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Four Ways to Make Sure Structure Unleashes Your Creativity

by Bryan Nielson  |  
May 15, 2014
  |  4,037 views

Myth: "Creativity needs room to blossom."

Marketers, and especially designers, are creative by nature. So there is a tendency to want to remove the restraints of structure or "process" because "creativity needs freedom." Creatives worry that organization and process are constraining and take away from time that could be spent creating.

But without work processes in place, you lose more time than you gain.

Up-front planning, with clear objectives to achieve a strategic goal, doesn't just add "one more thing to do and update." Rather, it helps streamline work and avoid potential errors.

And errors are the true culprit that eats up time that could be better spent on creative endeavors.


Jed Simms, founder and co-creator of TOP (Totally Optimized Projects), notes that on average 30-35% of project time is spent on rework, including revising reports, revisiting decisions, redoing work, correcting errors, checking again, and repeating steps. Simms also points out that reducing the need for rework releases 15-20% of project time and effort for more productive work.

With the right structures in place—for example, standardized work requests, templates for repetitive work, complete campaign plans, and a clear approval process—you can save time various ways. You get the feedback you need at the right time and from the right people, reducing the amount of time you spend waiting on approvals, doing repetitive tasks, and reworking projects, thus giving you more time to spend in the right side of your brain.

In short, structure creates time for creativity.


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Bryan Nielson is the CMO and work management evangelist at AtTask, maker of cloud-based enterprise work management solutions. He is the author of the e-book The Five Most Dangerous Marketing Productivity Myths: BUSTED!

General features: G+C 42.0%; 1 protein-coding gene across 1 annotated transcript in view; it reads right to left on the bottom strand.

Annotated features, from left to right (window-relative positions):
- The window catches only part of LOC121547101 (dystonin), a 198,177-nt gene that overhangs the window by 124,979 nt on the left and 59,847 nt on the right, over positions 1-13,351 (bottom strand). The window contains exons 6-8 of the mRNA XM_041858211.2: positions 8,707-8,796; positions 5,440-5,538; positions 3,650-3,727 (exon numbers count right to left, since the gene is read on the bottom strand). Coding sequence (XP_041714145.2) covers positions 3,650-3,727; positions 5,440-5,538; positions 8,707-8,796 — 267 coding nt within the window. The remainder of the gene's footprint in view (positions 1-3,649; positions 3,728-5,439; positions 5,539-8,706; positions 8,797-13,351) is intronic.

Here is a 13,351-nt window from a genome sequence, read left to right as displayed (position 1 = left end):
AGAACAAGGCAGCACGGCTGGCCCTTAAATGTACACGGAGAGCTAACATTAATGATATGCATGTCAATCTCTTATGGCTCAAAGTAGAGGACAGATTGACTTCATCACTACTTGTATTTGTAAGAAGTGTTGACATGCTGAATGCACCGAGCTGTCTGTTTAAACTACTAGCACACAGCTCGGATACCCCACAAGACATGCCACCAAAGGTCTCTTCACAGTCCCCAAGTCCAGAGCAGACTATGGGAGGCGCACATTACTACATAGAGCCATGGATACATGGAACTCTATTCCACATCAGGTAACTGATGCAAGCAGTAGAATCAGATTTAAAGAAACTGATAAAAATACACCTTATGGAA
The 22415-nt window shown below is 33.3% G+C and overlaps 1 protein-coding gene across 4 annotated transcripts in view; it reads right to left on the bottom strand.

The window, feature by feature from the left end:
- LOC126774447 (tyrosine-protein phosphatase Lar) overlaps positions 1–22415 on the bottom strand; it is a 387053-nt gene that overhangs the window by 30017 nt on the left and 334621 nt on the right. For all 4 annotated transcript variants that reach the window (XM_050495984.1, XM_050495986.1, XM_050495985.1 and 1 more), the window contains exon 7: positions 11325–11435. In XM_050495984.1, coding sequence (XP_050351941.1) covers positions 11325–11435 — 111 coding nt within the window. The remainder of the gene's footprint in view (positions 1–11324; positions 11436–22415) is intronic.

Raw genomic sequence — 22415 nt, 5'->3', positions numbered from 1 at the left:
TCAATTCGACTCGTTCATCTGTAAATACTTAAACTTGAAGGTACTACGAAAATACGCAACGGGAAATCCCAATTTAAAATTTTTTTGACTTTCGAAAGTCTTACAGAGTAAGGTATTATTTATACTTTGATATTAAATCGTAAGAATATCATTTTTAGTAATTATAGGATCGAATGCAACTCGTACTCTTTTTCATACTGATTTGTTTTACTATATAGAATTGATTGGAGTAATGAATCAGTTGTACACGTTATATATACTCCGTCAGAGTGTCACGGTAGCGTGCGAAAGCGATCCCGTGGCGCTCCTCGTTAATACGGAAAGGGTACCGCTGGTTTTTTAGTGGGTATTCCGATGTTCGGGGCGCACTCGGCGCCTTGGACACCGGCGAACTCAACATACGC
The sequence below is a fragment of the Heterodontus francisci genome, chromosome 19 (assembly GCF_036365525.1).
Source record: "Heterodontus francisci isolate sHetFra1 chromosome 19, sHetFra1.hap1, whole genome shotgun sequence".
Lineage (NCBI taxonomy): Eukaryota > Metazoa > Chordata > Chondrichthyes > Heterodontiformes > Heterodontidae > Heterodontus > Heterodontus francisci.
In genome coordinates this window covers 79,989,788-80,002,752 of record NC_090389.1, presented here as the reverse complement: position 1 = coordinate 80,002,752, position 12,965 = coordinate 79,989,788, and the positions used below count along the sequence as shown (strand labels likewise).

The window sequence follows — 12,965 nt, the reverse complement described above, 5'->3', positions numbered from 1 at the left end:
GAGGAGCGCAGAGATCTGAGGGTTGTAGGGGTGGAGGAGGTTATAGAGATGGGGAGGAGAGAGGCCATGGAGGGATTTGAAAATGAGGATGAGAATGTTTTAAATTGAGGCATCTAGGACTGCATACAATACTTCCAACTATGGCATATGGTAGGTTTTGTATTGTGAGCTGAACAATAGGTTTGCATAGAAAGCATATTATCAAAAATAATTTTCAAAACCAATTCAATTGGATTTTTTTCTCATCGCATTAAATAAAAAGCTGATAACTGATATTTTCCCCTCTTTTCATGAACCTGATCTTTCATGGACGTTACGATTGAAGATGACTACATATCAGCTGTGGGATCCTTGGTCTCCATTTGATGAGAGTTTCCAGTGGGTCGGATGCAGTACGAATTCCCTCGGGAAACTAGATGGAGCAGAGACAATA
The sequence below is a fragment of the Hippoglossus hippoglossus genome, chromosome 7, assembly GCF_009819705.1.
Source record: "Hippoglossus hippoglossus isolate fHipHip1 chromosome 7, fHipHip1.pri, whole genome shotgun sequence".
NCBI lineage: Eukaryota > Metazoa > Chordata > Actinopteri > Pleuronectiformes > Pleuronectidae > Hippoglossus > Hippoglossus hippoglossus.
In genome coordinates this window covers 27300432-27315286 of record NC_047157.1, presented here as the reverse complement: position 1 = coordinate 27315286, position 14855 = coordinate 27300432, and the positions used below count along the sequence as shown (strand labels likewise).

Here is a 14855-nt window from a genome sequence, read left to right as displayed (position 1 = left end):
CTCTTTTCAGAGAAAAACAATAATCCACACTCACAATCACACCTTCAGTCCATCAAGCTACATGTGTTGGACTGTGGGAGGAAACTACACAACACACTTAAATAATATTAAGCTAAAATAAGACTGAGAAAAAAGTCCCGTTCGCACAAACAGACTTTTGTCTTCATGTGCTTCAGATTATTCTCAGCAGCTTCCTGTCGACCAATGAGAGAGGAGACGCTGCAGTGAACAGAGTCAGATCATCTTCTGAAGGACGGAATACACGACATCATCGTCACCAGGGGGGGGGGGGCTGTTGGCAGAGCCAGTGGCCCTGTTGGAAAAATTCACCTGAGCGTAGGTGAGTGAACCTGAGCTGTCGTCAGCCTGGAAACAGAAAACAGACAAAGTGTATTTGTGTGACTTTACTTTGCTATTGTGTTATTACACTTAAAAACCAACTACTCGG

LinkedIn: Bryan Nielson

Twitter: @AtTask

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  • by Gord Collins Thu May 15, 2014 via web

    Great article Brian! I would add that structure should be weighted more to helping workers focus on the essential and to free up their potential creativity. That might be a better way to avoid rework. Rework suggests the vision isnít clear right from the get go. The creative brief is very important to getting people on the same page regarding strategy and what weíre doing for the client.

    Creative people donít like structure because all too often, itís the wrong structure (old school) and deflates their inspiration and retards the quality of their work. And I think right and left hemisphere donít have to be separate, if our guiding concepts are correct. The two will get along like good buddies, as long as the creative brief is done well.

  • by Ford Kanzler Thu May 15, 2014 via web

    Article certainly offers wise advice. Where I've seen things occasionally go south is when a higher-up (CEO, VP, etc.) inserts themselves into the approval process and begins messing with the production details...exerting THEIR creativity, often without any involvement in developing or reference to the creative brief. It always amazes me when senior management has the time for changing tactical execution and throwing the project off schedule, after having ignored strategic planning.

  • by Mark Limbach Thu May 15, 2014 via web

    Reminds me of Ernie Schenck's "The Houdini Solution"
    Put innovation and creativity to work by thinking inside the box.
    A great read for creatives.

    http://www.amazon.com/The-Houdini-Solution-Creativity-Innovation/dp/007146204X

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